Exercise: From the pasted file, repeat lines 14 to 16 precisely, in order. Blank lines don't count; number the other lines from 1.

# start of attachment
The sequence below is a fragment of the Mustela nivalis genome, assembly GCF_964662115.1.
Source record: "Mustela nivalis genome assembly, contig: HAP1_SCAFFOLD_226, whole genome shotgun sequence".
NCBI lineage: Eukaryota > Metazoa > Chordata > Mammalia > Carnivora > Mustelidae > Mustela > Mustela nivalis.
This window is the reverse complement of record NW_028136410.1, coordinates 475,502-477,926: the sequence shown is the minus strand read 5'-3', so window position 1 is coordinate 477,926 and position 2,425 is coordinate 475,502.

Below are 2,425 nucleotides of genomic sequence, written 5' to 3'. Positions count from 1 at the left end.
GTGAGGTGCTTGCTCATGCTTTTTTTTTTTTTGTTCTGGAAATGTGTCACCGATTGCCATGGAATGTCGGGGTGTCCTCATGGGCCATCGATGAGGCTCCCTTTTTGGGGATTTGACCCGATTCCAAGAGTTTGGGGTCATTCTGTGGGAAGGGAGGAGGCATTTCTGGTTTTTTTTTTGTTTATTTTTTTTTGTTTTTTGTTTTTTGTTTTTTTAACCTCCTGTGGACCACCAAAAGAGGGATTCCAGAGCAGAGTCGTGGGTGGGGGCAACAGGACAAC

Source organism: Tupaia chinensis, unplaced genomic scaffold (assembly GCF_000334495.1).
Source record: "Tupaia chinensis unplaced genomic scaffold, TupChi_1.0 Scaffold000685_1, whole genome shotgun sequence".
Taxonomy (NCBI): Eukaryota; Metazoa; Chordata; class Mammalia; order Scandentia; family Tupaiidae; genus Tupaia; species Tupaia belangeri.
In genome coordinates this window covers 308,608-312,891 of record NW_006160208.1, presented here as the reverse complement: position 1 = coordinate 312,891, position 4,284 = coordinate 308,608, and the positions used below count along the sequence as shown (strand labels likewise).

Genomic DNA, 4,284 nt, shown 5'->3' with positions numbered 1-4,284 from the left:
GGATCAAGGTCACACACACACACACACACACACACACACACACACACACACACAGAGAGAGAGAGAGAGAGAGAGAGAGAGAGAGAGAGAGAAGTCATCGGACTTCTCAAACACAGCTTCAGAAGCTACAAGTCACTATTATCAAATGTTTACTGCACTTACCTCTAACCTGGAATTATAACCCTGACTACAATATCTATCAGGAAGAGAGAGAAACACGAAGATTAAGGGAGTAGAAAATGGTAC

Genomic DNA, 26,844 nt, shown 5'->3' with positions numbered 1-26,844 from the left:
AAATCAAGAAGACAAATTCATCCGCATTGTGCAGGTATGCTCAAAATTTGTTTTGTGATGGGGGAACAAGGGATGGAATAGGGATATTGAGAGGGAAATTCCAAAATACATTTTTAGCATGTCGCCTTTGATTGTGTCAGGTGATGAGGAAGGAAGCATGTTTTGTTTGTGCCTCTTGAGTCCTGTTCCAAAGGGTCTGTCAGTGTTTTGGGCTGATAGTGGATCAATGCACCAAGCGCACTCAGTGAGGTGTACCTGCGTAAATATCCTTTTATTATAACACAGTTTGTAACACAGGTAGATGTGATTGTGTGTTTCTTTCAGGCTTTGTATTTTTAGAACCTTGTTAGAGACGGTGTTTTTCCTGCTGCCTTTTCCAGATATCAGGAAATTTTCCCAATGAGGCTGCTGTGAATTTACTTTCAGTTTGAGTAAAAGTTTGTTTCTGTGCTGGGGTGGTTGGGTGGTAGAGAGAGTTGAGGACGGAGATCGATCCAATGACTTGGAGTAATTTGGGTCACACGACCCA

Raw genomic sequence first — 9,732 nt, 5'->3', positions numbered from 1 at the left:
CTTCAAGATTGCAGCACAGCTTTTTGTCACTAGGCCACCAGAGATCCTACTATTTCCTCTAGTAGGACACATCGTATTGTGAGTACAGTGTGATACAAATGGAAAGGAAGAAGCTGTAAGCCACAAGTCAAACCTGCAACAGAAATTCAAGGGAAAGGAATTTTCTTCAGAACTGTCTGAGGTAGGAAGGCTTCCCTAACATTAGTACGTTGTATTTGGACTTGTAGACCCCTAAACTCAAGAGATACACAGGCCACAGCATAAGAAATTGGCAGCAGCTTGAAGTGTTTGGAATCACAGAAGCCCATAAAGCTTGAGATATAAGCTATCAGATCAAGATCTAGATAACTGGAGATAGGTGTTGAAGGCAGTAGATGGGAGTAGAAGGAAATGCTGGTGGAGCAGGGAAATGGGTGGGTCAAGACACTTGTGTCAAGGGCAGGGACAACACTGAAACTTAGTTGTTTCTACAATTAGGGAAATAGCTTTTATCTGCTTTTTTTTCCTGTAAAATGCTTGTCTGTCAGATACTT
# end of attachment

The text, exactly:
AAATCAAGAAGACAAATTCATCCGCATTGTGCAGGTATGCTCAAAATTTGTTTTGTGATGGGGGAACAAGGGATGGAATAGGGATATTGAGAGGGAAATTCCAAAATACATTTTTAGCATGTCGCCTTTGATTGTGTCAGGTGATGAGGAAGGAAGCATGTTTTGTTTGTGCCTCTTGAGTCCTGTTCCAAAGGGTCTGTCAGTGTTTTGGGCTGATAGTGGATCAATGCACCAAGCGCACTCAGTGAGGTGTACCTGCGTAAATATCCTTTTATTATAACACAGTTTGTAACACAGGTAGATGTGATTGTGTGTTTCTTTCAGGCTTTGTATTTTTAGAACCTTGTTAGAGACGGTGTTTTTCCTGCTGCCTTTTCCAGATATCAGGAAATTTTCCCAATGAGGCTGCTGTGAATTTACTTTCAGTTTGAGTAAAAGTTTGTTTCTGTGCTGGGGTGGTTGGGTGGTAGAGAGAGTTGAGGACGGAGATCGATCCAATGACTTGGAGTAATTTGGGTCACACGACCCA

Raw genomic sequence first — 9,732 nt, 5'->3', positions numbered from 1 at the left:
CTTCAAGATTGCAGCACAGCTTTTTGTCACTAGGCCACCAGAGATCCTACTATTTCCTCTAGTAGGACACATCGTATTGTGAGTACAGTGTGATACAAATGGAAAGGAAGAAGCTGTAAGCCACAAGTCAAACCTGCAACAGAAATTCAAGGGAAAGGAATTTTCTTCAGAACTGTCTGAGGTAGGAAGGCTTCCCTAACATTAGTACGTTGTATTTGGACTTGTAGACCCCTAAACTCAAGAGATACACAGGCCACAGCATAAGAAATTGGCAGCAGCTTGAAGTGTTTGGAATCACAGAAGCCCATAAAGCTTGAGATATAAGCTATCAGATCAAGATCTAGATAACTGGAGATAGGTGTTGAAGGCAGTAGATGGGAGTAGAAGGAAATGCTGGTGGAGCAGGGAAATGGGTGGGTCAAGACACTTGTGTCAAGGGCAGGGACAACACTGAAACTTAGTTGTTTCTACAATTAGGGAAATAGCTTTTATCTGCTTTTTTTTCCTGTAAAATGCTTGTCTGTCAGATACTT